The Scent of Possibility, a Novel by Sarah McCartney, in Which Kindness, Connectedness and Scent Play Starring Roles

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One could be forgiven for thinking lately that the world seems to be going to hell in a handbasket. I needn’t mention all the unsettling things that have gone on globally in recent times, the events are still so fresh and are being discussed endlessly in the media. Fear of instability is rampant and is, I feel, often incorrectly attributed to certain groups in society, often those who are most vulnerable. Divisiveness is encouraged as we are told to fear those who may take from us what is “rightfully” ours.

Those of us who don’t subscribe to this way of thinking might be struggling a little with the current social and political climates. I know I am. Lately, as I’ve dealt with chronic illness, and the long struggle to get well again, I’ve turned to meditation and to writers such as Tara Brach, a Buddhist psychologist. I also find myself pondering the things that make life (and humankind) good, thinking about the similarities between us all, and how we are all struggling with one thing or another. It’s important at a time like this to cultivate positive connections with others (which we need for health and survival), love, kindness and understanding. We all fear the loss of safety and stability and the loss of control over our lives:

Wanting and fearing are natural energies, part of evolution’s design to protect us and help us thrive. But when they become the core of our identity, we lose sight of the fullness of our being. We become identified with, at best, only a sliver of our natural being — a sliver that perceives itself as incomplete, at risk and separate from the rest of the world. If our sense of who we are is defined by feelings of neediness and insecurity, we forget that we are also curious, humorous and caring. We forget about the breath that is nourishing us, the love that unites us, the enormous beauty and fragility that is our shared experience of being alive. (Tara Brach – Radical Acceptance)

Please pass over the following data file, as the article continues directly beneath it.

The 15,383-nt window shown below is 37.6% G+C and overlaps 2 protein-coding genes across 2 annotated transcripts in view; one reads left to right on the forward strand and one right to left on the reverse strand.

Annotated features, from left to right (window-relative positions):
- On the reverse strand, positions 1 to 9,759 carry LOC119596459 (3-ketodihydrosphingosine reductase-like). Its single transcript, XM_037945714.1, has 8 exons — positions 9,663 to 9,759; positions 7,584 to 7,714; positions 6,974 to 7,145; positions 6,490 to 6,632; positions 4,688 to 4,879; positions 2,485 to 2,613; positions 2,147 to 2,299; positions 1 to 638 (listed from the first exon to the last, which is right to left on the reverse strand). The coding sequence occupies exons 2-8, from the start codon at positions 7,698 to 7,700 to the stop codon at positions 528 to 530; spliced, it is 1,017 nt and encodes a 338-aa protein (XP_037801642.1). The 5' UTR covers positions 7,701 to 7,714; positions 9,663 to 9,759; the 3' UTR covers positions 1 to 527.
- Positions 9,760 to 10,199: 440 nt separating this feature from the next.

This sense of connectedness, of beauty and collective fragility, is at the core of perfumer and writer Sarah McCartney’s novel The Scent of Possibility. When I read this novel last year, I was quite moved by the kind and generous spirit of the book, the intense Britishness of it (there are many, many cups of tea served), and the way the characters connect and intertwine. The Scent of Possibility is both a remedy for and a respite from real life, while encapsulating all that is good about people and their capacity for kindness.

The novel, lucky for us, was the catalyst for the accidental launch of Sarah’s 4160Tuesdays perfumery. The story goes that McCartney was writing a novel about a perfumer/counsellor who creates bottles of personalised scent that capture her clients’ happy memories. Suddenly, all her friends were asking her to make the perfumes she was writing about in the novel, and make them she did. Now we all have the wonderful fragrances of 4160Tuesdays – with their fabulous names and creative backstories – to wear and enjoy. How serendipitous!

hydrosol-939216_640The blurb on the back of the The Scent of Possibility reads:

Down a cobbled mews off one of London’s rare tranquil backstreets, people come to talk, gaze at the garden, have a nice cup of tea and a biscuit, then leave with a small blue bottle of perfume. Captured inside it is the scented memory of happy times.

The protagonist in the novel (our perfumer/counsellor) is aptly named Unity Cassel, and I am inclined to think that she is the sort of heroine we all need right now in this chaotic time. Unity connects and unites the characters in the novel in the most delightful way – I’m not going to give away any plot points – and her kindness and generosity cast a wonderfully warm glow over the whole story. Slightly more sinister characters and plot twists and turns also emerge, but instead of destabilising everything, they ultimately serve to shine an even brighter, more positive light upon the more pleasant qualities and characters in the novel. Goodness and connectedness win out over divisiveness.